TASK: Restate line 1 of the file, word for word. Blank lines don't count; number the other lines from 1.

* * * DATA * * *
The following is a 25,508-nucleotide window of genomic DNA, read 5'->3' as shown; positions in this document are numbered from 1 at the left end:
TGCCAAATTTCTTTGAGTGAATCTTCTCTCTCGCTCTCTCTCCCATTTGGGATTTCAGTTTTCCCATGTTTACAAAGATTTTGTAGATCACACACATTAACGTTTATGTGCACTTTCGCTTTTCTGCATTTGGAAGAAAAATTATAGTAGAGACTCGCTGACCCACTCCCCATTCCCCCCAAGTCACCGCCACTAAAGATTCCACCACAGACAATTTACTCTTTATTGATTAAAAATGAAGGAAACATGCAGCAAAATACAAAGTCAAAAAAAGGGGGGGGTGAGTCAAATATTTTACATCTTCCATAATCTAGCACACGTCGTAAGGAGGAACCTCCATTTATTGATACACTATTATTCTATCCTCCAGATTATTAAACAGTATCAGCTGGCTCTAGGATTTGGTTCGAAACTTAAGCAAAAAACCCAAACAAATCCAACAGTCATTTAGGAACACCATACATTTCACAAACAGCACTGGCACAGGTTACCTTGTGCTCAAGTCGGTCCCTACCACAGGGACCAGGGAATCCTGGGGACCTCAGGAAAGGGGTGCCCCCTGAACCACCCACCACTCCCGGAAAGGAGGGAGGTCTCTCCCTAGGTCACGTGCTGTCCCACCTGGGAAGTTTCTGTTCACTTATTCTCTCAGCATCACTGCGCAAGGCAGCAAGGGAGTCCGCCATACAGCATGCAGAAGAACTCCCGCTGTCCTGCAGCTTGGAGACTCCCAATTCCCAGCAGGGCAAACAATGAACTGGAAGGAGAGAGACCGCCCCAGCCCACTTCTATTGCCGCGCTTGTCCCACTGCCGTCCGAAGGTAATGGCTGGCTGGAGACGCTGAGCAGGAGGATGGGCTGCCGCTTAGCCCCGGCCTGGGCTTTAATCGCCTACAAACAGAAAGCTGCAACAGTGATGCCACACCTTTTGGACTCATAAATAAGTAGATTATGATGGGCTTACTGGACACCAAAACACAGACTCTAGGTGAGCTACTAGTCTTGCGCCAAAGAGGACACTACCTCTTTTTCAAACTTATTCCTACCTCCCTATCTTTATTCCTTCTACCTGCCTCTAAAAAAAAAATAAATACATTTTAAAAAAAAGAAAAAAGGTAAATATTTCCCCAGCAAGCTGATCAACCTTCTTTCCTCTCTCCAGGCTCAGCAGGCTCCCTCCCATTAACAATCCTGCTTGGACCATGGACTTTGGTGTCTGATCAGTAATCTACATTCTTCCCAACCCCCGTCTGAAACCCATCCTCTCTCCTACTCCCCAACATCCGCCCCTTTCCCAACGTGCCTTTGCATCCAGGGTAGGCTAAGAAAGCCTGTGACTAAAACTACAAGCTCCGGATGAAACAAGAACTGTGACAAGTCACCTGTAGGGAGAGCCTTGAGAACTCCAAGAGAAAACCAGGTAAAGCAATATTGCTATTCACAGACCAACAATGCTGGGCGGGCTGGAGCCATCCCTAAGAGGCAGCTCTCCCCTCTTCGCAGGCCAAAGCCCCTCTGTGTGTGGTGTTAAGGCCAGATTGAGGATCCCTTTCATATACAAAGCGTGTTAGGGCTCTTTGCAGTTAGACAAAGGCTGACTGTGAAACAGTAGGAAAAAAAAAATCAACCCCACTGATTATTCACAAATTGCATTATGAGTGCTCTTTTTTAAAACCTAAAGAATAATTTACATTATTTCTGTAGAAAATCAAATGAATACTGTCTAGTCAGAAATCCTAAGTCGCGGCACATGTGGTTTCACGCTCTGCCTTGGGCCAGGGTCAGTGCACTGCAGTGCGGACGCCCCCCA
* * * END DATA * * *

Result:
The following is a 25,508-nucleotide window of genomic DNA, read 5'->3' as shown; positions in this document are numbered from 1 at the left end: